I looked on the cover and inside for teh name of an editor or some other author, or permission of some kind to do this, but I could not find it.

I cannot imagine why anyone would do this. Did someone think it was unfair for kids to have to read too much? ask about hard words?

As for Clean-flix? Just another example of the christian right's hypocrisy, IMO. If the movie is objectionable, don't see it. You can't have your cake and eat it too. Simple as that.

Like Julie D., I too waited many years to share some of my favourite movies with my girls. But it has been well worth it. Ghettoized? What nonsense. North American children in particular need to learn the dangers of instant gratification.

My kids survived elementary school as the only ones not permitted to watch the first reality shows. They survived not being permitted to watch Friends. They caught all the reruns once they were in high-school and agreed with me -- "wow, those friends are sluts!! They have sex with everyone!" Just what I was trying to teach them-- just because a show is popular, and airs before 10 pm, doesn't make it moral.

Like the people who put the fig-leaves over the genitalia of classical statuary, editing films for "cleanness" is vandalizing art. Maybe not good art. But somebody's idea of art. And that's wrong.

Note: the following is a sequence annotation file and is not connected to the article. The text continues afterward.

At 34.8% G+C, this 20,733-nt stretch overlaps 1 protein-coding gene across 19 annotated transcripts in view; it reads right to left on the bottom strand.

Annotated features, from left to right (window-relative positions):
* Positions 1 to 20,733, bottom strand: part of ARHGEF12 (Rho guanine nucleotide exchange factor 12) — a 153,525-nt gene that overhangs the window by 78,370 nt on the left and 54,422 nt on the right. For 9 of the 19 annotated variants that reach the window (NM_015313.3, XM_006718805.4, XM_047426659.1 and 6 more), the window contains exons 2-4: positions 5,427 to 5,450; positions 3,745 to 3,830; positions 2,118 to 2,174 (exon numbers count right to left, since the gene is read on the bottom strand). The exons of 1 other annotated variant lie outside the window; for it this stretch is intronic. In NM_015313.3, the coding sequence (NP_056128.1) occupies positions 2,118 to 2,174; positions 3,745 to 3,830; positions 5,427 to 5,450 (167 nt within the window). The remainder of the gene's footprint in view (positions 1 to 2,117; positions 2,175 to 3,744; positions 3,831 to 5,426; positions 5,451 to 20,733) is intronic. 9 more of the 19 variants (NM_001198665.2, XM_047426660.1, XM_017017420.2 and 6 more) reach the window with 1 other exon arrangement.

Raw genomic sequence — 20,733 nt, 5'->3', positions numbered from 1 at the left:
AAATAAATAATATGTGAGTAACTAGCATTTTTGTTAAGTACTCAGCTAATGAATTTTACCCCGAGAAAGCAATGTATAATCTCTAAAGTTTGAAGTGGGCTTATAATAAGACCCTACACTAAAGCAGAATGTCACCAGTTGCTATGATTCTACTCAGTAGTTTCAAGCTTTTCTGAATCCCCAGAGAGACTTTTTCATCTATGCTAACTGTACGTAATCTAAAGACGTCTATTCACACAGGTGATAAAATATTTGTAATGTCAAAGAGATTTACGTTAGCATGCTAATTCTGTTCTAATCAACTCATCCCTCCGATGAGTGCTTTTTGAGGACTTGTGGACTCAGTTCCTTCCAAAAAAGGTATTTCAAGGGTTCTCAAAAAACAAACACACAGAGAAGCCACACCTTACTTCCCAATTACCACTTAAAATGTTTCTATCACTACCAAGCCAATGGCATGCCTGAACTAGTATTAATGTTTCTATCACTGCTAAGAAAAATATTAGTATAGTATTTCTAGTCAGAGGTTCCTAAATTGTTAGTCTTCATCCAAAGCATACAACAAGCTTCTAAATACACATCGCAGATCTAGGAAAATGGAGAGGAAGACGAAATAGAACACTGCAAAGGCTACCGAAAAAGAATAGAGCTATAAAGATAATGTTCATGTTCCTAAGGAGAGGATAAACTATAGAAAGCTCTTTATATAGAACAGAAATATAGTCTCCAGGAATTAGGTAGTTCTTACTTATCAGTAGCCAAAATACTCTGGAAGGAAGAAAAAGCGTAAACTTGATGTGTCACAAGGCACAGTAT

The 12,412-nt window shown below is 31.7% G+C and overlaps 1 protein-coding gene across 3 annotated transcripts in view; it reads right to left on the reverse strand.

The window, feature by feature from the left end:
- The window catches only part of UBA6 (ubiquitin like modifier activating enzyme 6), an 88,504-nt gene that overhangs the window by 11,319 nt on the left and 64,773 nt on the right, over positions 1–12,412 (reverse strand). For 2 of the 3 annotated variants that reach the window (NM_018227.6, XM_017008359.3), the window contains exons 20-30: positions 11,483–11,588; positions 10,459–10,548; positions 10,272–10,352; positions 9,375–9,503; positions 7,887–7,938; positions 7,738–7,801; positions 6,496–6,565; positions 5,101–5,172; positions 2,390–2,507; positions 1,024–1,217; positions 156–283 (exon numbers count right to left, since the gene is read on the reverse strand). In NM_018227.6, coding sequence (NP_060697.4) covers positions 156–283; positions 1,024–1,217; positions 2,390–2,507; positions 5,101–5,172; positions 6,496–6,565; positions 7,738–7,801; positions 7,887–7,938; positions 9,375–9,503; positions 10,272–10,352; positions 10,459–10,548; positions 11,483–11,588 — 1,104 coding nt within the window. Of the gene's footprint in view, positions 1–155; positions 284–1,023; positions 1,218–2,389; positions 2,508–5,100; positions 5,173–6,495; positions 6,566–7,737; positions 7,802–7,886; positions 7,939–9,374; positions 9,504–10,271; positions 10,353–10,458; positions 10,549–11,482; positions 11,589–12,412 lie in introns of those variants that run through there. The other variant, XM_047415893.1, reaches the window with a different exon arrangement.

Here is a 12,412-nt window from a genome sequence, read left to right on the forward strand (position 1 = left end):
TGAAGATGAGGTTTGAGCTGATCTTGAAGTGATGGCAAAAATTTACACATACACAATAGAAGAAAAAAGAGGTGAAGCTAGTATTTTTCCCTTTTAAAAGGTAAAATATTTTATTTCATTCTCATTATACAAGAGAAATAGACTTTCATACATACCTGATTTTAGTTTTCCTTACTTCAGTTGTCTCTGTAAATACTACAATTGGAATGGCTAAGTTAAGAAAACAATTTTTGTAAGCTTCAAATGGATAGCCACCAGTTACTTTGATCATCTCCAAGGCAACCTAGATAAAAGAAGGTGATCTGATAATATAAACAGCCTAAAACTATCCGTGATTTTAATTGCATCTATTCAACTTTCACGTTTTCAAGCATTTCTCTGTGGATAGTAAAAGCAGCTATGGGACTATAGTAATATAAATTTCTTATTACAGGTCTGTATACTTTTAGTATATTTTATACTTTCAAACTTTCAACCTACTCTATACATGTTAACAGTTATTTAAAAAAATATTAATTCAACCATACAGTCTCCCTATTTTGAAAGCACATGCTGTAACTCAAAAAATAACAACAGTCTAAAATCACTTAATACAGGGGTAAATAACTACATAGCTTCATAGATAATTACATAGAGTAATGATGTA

Sorry to go on about this -- but I keep thinking about Pulp Fiction -- a movie that had a profound effect on me -- a positive one. It taught me a great deal about movies that I would never have known otherwise. But if you cut out the swearing, the violence, the drugs, the sex... what's left? The credits, maybe? This was Tarantino's vision. Like it or not, it is art and it makes a statement. It draws the viewer into dialogue, and if you are offended, you should refuse that dialogue, stop watching. But don't duct-tape the artist or put someone else's words in his mouth.

God bless, Steven.


Hollywood is amazingly persuaded by money and had they been approached by this company to license works and "clean them up" I have little doubt that they would have allowed the work to progress

I bet not. You don't know Hollywood at all, it seems to me. And CleanFlicks shipped the original uncut film along with the cut version. Your notion that what CF was doing was somehow a misrepresentation or dishonest is simply wrong.

Dear Zippy,

I will acquiesce, see comment elsewhere.